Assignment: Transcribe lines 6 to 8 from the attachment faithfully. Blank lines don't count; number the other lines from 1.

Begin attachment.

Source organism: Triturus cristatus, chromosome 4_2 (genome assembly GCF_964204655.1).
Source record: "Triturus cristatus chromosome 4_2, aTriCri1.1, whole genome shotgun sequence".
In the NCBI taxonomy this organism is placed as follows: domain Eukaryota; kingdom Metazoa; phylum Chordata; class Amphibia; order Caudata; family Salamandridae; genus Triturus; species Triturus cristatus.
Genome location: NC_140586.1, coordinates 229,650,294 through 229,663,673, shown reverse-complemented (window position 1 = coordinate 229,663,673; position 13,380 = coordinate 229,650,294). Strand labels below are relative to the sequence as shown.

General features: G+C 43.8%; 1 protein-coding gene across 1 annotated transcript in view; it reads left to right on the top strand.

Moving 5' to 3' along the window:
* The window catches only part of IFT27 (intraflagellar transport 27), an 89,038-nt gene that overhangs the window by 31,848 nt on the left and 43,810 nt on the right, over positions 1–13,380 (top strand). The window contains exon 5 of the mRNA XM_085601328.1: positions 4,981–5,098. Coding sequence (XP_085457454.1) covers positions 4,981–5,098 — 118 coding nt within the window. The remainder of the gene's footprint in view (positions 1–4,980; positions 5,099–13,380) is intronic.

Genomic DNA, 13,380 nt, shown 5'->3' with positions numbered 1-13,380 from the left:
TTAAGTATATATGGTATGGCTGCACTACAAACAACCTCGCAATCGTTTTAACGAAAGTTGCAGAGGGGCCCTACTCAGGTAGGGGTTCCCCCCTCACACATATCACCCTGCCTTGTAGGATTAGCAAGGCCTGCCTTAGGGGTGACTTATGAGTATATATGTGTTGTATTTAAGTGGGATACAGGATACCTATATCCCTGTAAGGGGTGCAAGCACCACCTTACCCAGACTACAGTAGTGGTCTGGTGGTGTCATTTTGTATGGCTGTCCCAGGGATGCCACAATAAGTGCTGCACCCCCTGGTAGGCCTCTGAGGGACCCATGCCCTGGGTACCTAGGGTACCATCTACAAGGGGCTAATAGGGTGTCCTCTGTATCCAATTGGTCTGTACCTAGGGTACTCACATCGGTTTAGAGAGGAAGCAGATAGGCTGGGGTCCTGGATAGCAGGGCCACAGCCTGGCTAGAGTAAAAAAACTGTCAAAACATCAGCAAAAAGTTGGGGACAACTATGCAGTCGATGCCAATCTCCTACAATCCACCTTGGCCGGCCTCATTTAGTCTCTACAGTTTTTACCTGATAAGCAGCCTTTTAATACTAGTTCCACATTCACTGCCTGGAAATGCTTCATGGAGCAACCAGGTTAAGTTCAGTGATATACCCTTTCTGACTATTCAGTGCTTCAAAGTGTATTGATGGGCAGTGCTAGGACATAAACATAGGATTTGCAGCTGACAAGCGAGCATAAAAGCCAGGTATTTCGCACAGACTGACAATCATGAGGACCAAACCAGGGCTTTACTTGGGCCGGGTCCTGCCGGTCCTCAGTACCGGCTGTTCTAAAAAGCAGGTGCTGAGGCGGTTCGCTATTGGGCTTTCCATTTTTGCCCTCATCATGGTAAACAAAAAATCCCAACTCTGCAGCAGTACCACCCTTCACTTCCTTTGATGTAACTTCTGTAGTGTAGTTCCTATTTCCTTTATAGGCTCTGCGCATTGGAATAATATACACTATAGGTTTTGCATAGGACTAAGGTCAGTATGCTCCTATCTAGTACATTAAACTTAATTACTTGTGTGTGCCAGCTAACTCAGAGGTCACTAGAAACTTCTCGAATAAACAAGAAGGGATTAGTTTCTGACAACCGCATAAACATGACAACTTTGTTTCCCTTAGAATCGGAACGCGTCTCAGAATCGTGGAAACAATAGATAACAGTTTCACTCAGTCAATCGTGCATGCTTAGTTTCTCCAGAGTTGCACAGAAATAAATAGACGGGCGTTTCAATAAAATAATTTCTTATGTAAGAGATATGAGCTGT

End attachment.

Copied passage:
Moving 5' to 3' along the window:
* The window catches only part of IFT27 (intraflagellar transport 27), an 89,038-nt gene that overhangs the window by 31,848 nt on the left and 43,810 nt on the right, over positions 1–13,380 (top strand). The window contains exon 5 of the mRNA XM_085601328.1: positions 4,981–5,098. Coding sequence (XP_085457454.1) covers positions 4,981–5,098 — 118 coding nt within the window. The remainder of the gene's footprint in view (positions 1–4,980; positions 5,099–13,380) is intronic.

Genomic DNA, 13,380 nt, shown 5'->3' with positions numbered 1-13,380 from the left: